Maybe you will never be called by God to serve as a career missionary far from family and home. But every missionary can serve as an example to you of how to follow Jesus where you are. Missionaries can be spiritual heroes who point you to the greatest hero – the Lord Jesus who loves you and calls you to follow Him.
 
Missionary heroes may not leap tall buildings in a single bound or be faster than speeding bullets. But they point us to the Ultimate Hero. And that is better than being more powerful than a locomotive any day!

(EDITOR’S NOTE – Doug Munton, online at dougmunton.com, is senior pastor of First Baptist Church in O’Fallon, Ill., and a former first vice president of the Southern Baptist Convention. He is the author of Immersed: 40 Days to a Deeper Faith.)
 

4/25/2018 9:51:55 AM by Doug Munton, Baptist Press | with 0 comments



Lessons from Flight 1380

April 24 2018 by Adam Covington, Baptist Press

The Southwest Airlines plane traveling from New York’s LaGuardia airport to the Dallas Love Field airport has been at the forefront of many Americans’ minds and Facebook feeds. Flight 1308, which experienced an engine failure at 30,000 feet just 30 minutes into the flight path, executed an emergency landing in Philadelphia. One person lost her life as a result of the engine failure.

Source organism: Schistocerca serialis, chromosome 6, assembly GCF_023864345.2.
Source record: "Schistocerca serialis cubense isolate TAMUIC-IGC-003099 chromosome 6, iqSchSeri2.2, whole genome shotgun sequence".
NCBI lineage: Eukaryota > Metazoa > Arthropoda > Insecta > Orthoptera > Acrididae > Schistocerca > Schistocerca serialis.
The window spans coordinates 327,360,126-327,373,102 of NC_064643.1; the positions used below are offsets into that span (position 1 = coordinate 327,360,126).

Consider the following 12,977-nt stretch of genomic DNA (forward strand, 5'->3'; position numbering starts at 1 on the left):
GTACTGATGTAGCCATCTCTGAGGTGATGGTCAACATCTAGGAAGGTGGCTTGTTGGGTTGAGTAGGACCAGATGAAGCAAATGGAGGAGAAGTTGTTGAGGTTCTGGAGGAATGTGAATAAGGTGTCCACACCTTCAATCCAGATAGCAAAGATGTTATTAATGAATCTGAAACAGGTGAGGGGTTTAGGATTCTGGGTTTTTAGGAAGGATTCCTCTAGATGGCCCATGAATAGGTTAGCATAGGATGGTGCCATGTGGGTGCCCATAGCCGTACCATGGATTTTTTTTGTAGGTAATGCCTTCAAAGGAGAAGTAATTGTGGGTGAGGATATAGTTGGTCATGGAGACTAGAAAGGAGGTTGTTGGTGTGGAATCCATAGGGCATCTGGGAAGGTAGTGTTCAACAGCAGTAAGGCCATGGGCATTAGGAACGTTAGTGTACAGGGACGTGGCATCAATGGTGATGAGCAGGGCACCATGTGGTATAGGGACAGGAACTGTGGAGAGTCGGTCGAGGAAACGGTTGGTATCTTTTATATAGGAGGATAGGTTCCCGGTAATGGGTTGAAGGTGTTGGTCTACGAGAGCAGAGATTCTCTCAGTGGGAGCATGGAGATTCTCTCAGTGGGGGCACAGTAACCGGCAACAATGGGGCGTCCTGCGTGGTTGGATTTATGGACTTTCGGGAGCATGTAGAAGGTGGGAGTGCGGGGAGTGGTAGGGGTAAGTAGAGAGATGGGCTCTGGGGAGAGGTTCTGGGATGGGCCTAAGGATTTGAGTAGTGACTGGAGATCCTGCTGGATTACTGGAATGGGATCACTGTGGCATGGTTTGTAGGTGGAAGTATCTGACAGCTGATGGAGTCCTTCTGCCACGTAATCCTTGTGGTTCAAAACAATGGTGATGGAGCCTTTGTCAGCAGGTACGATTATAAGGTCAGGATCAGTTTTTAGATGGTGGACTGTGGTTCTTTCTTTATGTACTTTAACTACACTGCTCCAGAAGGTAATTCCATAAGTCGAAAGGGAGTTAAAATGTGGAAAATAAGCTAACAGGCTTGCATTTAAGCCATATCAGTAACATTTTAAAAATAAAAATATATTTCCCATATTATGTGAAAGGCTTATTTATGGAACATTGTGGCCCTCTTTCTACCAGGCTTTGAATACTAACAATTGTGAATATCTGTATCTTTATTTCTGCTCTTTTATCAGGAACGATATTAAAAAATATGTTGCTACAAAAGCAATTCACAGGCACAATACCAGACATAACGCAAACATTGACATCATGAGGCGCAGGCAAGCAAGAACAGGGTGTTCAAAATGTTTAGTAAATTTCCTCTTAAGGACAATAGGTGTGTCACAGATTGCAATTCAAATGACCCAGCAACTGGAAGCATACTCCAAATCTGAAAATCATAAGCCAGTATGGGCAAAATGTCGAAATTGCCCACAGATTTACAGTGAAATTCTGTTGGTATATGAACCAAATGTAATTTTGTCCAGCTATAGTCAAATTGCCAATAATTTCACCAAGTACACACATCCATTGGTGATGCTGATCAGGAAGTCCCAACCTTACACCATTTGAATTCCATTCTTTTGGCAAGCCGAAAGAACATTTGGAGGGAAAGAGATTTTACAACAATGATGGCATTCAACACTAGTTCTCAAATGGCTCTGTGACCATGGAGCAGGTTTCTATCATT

The stories making headlines from this experience are ones of heroism, bravery and cool-headedness in the face of dire circumstances. From pilot Tammie Jo Shults (see April 20 story) to the firefighter who attempted to resuscitate an injured passenger, the stories are captivating.

Adam Covington


One of the narratives also unfolding from Flight 1380 includes passengers who used the plane’s Wi-Fi-enabled in-air text messaging service to correspond with loved ones they thought they might never see again.
 
Wearing the yellow “in-case-of emergency” oxygen masks that dropped down from above, some passengers with shaky hands typed messages of love and farewell to loved ones on the ground. Some have shared screen grabs of these conversations on social media, and the messages should penetrate even the hardest of hearts.
 
We, as a culture, have withdrawn from thinking about death on a regular basis, but the stories from Flight 1380 should prompt us to stop and evaluate our lives. We all have something we can learn, if we’ll stop to think about it: